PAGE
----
Digital Bond, a control system security consulting company, released information about a critical vulnerability in numerous programmable logic controllers (PLCs) and other hardware used to automate everything from motors to complex industrial processes. The affected software is known as the CoDeSys ladder logic system, from 3S Software Gmbh. CoDeSys is used by 261 manufacturers of control equipment to execute programming and operate connected devices. Essentially, Digital Bond discovered that the software allows a remote connection without user authentication. They created Python scripts that take advantage of this lack of security and provide a method for execution of commands and gaining access to data on the devices.
This vulnerability could have major implications for public utilities, manufacturing plants, and anywhere else this type of valve, motor, and system control is used. Of particular concern are controllers that are exposed on the Internet, but even systems behind a firewall are likely to be targeted, given the nature of the weakness and the simplicity of the exploit.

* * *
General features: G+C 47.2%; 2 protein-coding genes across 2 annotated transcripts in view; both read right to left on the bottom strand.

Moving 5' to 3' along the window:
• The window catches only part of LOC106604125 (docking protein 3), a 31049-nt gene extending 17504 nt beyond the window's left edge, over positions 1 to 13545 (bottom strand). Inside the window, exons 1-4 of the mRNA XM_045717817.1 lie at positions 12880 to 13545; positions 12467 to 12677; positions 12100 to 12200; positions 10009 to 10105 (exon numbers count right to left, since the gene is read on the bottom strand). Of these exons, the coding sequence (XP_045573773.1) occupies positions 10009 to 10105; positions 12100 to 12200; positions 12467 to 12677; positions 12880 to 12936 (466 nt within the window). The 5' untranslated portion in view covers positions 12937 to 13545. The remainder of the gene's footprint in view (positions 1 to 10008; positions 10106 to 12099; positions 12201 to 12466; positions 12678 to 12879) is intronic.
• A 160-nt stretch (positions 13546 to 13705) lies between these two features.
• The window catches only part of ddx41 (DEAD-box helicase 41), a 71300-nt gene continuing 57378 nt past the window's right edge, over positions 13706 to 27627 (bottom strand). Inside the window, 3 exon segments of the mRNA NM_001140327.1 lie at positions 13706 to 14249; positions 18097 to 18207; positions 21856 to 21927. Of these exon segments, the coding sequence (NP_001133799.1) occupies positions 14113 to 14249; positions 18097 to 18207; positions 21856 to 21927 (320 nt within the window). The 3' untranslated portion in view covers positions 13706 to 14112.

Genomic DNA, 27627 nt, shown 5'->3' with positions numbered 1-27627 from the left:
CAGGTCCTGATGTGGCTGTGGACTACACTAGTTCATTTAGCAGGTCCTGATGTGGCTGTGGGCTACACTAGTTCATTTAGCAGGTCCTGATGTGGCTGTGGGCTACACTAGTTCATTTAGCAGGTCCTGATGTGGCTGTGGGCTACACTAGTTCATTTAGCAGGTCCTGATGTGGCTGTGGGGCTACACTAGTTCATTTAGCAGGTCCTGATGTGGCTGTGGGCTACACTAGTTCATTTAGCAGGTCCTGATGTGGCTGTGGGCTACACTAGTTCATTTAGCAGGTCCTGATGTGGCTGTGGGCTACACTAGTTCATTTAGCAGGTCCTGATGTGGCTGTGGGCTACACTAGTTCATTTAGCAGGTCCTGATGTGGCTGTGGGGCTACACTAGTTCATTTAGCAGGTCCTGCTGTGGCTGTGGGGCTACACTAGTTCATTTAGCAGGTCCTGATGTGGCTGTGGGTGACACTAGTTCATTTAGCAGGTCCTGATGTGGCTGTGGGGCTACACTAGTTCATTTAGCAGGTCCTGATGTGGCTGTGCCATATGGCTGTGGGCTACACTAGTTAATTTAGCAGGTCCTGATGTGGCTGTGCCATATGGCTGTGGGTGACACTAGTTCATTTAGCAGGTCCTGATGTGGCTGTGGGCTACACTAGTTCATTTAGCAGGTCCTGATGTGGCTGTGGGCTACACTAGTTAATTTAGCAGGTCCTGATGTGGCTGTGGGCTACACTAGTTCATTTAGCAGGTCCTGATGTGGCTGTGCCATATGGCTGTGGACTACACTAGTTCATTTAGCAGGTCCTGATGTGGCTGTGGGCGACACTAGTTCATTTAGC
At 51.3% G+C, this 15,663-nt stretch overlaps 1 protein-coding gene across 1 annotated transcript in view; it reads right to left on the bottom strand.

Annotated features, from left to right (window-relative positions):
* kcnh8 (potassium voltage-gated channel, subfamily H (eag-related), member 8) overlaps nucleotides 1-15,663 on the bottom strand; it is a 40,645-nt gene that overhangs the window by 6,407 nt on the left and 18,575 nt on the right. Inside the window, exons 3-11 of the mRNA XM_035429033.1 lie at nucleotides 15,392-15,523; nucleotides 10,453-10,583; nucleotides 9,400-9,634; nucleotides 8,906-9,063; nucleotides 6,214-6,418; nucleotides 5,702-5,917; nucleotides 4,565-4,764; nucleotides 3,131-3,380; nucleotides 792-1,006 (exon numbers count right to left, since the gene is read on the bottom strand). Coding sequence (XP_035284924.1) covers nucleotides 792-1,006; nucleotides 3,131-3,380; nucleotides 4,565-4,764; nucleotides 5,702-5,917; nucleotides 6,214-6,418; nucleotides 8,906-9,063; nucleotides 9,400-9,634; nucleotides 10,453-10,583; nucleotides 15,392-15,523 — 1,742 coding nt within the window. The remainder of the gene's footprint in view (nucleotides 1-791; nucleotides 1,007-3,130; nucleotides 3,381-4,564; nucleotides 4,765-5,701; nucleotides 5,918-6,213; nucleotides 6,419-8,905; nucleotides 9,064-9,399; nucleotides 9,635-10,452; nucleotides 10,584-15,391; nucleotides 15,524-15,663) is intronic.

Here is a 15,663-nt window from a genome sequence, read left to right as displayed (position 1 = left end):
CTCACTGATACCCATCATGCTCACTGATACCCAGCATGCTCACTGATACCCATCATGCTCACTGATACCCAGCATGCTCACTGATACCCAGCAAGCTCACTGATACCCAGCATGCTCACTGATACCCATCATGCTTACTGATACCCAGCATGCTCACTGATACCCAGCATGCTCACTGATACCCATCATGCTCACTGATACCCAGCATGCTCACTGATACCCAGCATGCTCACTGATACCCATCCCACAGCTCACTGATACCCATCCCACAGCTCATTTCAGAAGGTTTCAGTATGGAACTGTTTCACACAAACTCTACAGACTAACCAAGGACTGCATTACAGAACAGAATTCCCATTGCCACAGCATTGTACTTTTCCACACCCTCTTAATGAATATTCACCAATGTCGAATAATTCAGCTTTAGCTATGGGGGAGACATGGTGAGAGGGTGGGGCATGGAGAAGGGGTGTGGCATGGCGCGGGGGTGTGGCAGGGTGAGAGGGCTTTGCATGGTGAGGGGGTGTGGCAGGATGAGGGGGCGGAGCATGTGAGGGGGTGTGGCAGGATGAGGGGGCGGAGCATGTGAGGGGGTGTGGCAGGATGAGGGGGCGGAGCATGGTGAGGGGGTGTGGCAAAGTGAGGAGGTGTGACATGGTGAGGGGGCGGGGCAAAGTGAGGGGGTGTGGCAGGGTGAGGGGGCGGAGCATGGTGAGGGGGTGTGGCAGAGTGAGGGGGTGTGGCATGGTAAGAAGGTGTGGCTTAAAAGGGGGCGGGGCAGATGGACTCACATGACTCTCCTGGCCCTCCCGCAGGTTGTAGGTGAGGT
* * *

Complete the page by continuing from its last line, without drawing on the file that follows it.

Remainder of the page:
More information about Digital Bond’s findings and the Python scripts can be found here.
The U.S. ICS-CERT issued an alert as a result of the above, and Matt Krebs wrote an informative blog post that expands on the issue. In it, he notes that the availability of online search tools that scrape the Internet looking for all types of connected devices (including PLCs) make this problem even more serious. It appears, at present, that even the most novice hacker could launch an attack on exposed controllers, possibly causing severe damage or disruption of service.
At least for now, it would be prudent to isolate these devices – especially in cases where they control critical processes/equipment. Of course, it would be nice to think such measures were already in place for such important applications – but we know better.